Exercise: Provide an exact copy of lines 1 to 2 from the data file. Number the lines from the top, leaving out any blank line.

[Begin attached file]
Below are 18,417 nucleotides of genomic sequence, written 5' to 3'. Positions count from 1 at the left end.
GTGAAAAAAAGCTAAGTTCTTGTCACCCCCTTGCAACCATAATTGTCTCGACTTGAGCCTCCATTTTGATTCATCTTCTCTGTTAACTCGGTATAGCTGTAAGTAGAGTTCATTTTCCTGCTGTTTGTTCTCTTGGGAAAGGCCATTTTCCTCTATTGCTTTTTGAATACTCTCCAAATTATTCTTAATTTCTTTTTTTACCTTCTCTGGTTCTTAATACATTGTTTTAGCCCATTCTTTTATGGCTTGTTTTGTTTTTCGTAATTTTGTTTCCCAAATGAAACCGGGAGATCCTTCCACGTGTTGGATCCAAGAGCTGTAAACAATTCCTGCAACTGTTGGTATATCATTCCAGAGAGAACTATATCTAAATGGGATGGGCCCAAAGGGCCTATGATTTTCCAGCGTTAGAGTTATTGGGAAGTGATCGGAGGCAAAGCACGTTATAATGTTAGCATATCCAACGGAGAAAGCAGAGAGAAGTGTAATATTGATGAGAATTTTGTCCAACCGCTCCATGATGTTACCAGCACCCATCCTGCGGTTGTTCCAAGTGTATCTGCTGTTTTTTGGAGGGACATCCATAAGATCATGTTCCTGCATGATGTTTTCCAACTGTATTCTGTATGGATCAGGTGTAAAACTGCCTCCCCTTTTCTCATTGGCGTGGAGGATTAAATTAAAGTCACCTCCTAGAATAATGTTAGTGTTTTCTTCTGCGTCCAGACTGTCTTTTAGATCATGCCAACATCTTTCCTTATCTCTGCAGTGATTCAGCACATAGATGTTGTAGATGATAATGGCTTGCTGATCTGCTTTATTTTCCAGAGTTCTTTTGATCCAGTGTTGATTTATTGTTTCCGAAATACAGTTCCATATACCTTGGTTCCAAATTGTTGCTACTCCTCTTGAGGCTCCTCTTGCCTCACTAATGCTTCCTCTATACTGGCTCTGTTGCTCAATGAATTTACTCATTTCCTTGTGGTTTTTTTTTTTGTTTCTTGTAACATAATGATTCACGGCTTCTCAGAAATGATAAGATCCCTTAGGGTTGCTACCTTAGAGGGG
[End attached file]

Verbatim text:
Below are 18,417 nucleotides of genomic sequence, written 5' to 3'. Positions count from 1 at the left end.
GTGAAAAAAAGCTAAGTTCTTGTCACCCCCTTGCAACCATAATTGTCTCGACTTGAGCCTCCATTTTGATTCATCTTCTCTGTTAACTCGGTATAGCTGTAAGTAGAGTTCATTTTCCTGCTGTTTGTTCTCTTGGGAAAGGCCATTTTCCTCTATTGCTTTTTGAATACTCTCCAAATTATTCTTAATTTCTTTTTTTACCTTCTCTGGTTCTTAATACATTGTTTTAGCCCATTCTTTTATGGCTTGTTTTGTTTTTCGTAATTTTGTTTCCCAAATGAAACCGGGAGATCCTTCCACGTGTTGGATCCAAGAGCTGTAAACAATTCCTGCAACTGTTGGTATATCATTCCAGAGAGAACTATATCTAAATGGGATGGGCCCAAAGGGCCTATGATTTTCCAGCGTTAGAGTTATTGGGAAGTGATCGGAGGCAAAGCACGTTATAATGTTAGCATATCCAACGGAGAAAGCAGAGAGAAGTGTAATATTGATGAGAATTTTGTCCAACCGCTCCATGATGTTACCAGCACCCATCCTGCGGTTGTTCCAAGTGTATCTGCTGTTTTTTGGAGGGACATCCATAAGATCATGTTCCTGCATGATGTTTTCCAACTGTATTCTGTATGGATCAGGTGTAAAACTGCCTCCCCTTTTCTCATTGGCGTGGAGGATTAAATTAAAGTCACCTCCTAGAATAATGTTAGTGTTTTCTTCTGCGTCCAGACTGTCTTTTAGATCATGCCAACATCTTTCCTTATCTCTGCAGTGATTCAGCACATAGATGTTGTAGATGATAATGGCTTGCTGATCTGCTTTATTTTCCAGAGTTCTTTTGATCCAGTGTTGATTTATTGTTTCCGAAATACAGTTCCATATACCTTGGTTCCAAATTGTTGCTACTCCTCTTGAGGCTCCTCTTGCCTCACTAATGCTTCCTCTATACTGGCTCTGTTGCTCAATGAATTTACTCATTTCCTTGTGGTTTTTTTTTTTGTTTCTTGTAACATAATGATTCACGGCTTCTCAGAAATGATAAGATCCCTTAGGGTTGCTACCTTAGAGGGG